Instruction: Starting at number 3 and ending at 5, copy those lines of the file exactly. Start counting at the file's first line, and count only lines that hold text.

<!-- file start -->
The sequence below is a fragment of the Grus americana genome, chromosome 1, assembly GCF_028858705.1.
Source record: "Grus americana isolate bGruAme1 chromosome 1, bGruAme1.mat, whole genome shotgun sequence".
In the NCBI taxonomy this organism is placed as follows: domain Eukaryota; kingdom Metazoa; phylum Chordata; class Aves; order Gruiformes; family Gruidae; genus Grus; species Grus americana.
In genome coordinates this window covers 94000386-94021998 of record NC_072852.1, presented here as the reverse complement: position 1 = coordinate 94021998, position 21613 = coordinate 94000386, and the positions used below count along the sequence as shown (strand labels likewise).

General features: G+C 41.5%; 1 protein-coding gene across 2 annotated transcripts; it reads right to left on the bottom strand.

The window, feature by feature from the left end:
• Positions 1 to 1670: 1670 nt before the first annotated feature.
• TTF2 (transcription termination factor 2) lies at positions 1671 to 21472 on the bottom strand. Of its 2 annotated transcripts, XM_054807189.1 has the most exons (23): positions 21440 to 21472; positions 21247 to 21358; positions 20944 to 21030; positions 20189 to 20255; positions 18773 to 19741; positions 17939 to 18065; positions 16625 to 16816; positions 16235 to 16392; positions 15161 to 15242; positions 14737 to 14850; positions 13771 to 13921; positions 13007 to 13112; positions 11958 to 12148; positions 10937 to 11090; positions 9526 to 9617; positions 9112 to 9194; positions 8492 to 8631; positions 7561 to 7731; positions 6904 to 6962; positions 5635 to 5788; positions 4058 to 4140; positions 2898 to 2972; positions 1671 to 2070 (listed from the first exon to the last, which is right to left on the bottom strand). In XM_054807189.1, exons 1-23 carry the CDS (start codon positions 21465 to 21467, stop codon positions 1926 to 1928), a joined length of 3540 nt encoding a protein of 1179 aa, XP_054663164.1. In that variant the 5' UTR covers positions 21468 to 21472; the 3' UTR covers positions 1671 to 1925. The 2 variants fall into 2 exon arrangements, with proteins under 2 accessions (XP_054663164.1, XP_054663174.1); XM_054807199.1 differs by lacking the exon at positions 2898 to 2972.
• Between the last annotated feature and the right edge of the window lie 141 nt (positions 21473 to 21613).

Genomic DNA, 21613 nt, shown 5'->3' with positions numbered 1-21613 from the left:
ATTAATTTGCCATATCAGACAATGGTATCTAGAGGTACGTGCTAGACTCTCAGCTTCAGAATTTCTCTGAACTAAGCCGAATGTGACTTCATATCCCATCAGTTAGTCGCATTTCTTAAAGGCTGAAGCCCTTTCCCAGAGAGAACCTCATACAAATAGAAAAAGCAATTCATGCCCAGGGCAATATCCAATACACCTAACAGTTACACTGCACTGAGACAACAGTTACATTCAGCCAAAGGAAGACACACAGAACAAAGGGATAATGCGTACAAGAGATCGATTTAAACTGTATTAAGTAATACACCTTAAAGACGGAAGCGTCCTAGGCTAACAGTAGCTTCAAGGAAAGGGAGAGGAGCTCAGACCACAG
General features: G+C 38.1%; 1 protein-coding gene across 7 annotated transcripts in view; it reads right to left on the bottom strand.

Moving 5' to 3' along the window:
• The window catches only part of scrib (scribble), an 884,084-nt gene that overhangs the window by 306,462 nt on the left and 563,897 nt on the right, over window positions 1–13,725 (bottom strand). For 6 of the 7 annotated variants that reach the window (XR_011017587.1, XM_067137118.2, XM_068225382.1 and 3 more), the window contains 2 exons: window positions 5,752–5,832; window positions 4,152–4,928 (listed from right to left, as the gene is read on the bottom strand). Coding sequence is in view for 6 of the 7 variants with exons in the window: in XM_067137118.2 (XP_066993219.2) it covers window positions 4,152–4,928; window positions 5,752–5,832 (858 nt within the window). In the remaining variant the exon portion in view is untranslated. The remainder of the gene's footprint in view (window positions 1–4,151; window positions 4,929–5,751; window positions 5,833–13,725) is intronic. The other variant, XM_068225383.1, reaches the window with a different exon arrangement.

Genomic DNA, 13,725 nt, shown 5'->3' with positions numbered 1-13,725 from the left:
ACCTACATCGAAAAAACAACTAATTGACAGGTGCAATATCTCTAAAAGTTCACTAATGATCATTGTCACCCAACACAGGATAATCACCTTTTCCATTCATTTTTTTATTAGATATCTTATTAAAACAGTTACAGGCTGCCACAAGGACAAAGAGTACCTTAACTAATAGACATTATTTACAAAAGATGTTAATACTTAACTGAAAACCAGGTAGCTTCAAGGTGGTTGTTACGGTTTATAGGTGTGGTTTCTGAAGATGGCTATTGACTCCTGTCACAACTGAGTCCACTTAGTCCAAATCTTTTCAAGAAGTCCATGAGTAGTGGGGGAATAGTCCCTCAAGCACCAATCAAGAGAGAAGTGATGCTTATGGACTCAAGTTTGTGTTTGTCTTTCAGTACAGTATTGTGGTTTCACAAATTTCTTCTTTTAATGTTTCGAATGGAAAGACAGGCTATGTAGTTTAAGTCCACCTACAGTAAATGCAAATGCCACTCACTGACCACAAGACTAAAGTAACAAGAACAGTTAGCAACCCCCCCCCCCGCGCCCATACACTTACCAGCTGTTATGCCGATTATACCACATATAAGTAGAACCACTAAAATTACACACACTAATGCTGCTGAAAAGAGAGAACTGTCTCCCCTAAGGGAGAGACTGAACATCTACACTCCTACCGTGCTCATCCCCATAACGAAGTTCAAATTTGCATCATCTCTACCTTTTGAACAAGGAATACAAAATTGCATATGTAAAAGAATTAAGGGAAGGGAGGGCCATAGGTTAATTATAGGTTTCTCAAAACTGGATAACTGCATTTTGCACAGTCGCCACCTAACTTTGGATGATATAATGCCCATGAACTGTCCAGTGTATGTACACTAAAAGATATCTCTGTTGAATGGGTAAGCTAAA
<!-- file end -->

In the NCBI taxonomy this organism is placed as follows: domain Eukaryota; kingdom Metazoa; phylum Chordata; class Aves; order Gruiformes; family Gruidae; genus Grus; species Grus americana.
In genome coordinates this window covers 94000386-94021998 of record NC_072852.1, presented here as the reverse complement: position 1 = coordinate 94021998, position 21613 = coordinate 94000386, and the positions used below count along the sequence as shown (strand labels likewise).

General features: G+C 41.5%; 1 protein-coding gene across 2 annotated transcripts; it reads right to left on the bottom strand.